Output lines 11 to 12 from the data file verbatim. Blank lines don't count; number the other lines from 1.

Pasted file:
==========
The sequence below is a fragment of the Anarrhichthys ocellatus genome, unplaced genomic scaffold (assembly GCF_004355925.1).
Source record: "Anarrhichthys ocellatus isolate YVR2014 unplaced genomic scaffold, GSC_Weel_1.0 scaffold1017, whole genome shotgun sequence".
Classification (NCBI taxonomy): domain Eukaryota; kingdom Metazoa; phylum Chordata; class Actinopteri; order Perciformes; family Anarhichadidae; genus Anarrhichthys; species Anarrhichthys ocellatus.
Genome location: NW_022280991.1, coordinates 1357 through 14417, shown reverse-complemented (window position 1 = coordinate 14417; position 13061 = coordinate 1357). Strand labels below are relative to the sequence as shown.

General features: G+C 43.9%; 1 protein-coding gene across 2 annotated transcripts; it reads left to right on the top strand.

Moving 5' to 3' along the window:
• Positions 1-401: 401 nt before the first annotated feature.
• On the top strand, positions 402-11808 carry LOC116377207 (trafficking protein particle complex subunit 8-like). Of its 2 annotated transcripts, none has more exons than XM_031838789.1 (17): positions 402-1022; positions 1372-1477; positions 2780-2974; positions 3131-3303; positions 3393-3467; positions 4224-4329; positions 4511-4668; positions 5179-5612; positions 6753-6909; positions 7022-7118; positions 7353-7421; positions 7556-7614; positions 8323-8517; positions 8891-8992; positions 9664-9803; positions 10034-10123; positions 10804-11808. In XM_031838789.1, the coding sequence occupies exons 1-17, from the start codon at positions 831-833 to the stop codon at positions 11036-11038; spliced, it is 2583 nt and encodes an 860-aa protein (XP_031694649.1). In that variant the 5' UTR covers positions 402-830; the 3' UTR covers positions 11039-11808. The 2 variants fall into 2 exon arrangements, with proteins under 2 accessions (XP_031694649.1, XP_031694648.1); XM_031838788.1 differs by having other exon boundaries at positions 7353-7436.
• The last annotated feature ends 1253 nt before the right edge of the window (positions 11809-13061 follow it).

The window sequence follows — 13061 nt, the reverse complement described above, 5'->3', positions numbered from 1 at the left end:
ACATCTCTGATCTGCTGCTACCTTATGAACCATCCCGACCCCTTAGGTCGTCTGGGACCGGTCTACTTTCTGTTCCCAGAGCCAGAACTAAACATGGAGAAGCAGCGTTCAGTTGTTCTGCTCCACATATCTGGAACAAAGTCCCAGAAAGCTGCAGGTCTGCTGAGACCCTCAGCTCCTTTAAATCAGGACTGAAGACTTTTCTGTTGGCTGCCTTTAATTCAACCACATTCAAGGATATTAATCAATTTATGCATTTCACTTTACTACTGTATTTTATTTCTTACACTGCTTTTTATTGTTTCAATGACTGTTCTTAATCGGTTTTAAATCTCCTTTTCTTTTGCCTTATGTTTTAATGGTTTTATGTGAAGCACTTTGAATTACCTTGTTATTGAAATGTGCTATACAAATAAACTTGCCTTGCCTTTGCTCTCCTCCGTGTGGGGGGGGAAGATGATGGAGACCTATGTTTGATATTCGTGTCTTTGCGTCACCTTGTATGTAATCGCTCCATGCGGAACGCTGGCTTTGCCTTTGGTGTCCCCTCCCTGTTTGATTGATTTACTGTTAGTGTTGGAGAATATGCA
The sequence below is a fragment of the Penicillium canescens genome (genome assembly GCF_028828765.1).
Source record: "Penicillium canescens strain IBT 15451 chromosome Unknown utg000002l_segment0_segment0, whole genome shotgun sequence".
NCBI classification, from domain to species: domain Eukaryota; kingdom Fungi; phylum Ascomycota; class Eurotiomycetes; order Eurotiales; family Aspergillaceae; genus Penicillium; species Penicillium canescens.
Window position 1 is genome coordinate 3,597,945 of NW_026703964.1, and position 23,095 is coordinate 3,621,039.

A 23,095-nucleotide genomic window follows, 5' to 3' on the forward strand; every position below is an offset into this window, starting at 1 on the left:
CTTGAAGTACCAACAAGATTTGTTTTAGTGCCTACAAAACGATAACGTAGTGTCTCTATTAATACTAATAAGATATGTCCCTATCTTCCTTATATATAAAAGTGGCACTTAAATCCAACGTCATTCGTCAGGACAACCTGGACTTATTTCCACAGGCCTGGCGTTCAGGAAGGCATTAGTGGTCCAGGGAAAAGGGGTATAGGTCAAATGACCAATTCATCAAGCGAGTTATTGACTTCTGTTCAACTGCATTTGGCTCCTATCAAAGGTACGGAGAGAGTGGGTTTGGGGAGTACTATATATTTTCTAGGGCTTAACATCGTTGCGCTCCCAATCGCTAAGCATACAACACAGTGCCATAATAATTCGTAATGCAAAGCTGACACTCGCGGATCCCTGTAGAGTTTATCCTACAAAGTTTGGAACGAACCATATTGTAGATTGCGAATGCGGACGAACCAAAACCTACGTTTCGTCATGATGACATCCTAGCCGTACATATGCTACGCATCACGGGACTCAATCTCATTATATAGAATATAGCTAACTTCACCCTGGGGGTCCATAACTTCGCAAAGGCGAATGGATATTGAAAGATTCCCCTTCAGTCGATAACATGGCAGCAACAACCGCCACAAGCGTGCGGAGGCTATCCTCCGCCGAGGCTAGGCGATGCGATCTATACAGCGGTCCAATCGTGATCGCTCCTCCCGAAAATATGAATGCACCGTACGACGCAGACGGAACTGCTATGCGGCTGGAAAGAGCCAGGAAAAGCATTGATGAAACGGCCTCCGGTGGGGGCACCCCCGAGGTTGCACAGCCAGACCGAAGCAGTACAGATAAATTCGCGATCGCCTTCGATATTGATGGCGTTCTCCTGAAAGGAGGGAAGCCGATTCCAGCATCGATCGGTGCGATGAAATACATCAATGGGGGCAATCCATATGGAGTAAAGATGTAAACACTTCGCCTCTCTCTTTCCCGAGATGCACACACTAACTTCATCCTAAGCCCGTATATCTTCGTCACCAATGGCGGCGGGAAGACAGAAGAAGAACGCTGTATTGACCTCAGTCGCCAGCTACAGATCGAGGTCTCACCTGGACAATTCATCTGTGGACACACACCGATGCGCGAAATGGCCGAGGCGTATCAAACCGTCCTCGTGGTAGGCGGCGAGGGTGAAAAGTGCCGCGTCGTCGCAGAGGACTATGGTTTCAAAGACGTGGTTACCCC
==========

ACATCTCTGATCTGCTGCTACCTTATGAACCATCCCGACCCCTTAGGTCGTCTGGGACCGGTCTACTTTCTGTTCCCAGAGCCAGAACTAAACATGGAGAAGCAGCGTTCAGTTGTTCTGCTCCACATATCTGGAACAAAGTCCCAGAAAGCTGCAGGTCTGCTGAGACCCTCAGCTCCTTTAAATCAGGACTGAAGACTTTTCTGTTGGCTGCCTTTAATTCAACCACATTCAAGGATATTAATCAATTTATGCATTTCACTTTACTACTGTATTTTATTTCTTACACTGCTTTTTATTGTTTCAATGACTGTTCTTAATCGGTTTTAAATCTCCTTTTCTTTTGCCTTATGTTTTAATGGTTTTATGTGAAGCACTTTGAATTACCTTGTTATTGAAATGTGCTATACAAATAAACTTGCCTTGCCTTTGCTCTCCTCCGTGTGGGGGGGGAAGATGATGGAGACCTATGTTTGATATTCGTGTCTTTGCGTCACCTTGTATGTAATCGCTCCATGCGGAACGCTGGCTTTGCCTTTGGTGTCCCCTCCCTGTTTGATTGATTTACTGTTAGTGTTGGAGAATATGCA
The sequence below is a fragment of the Penicillium canescens genome (genome assembly GCF_028828765.1).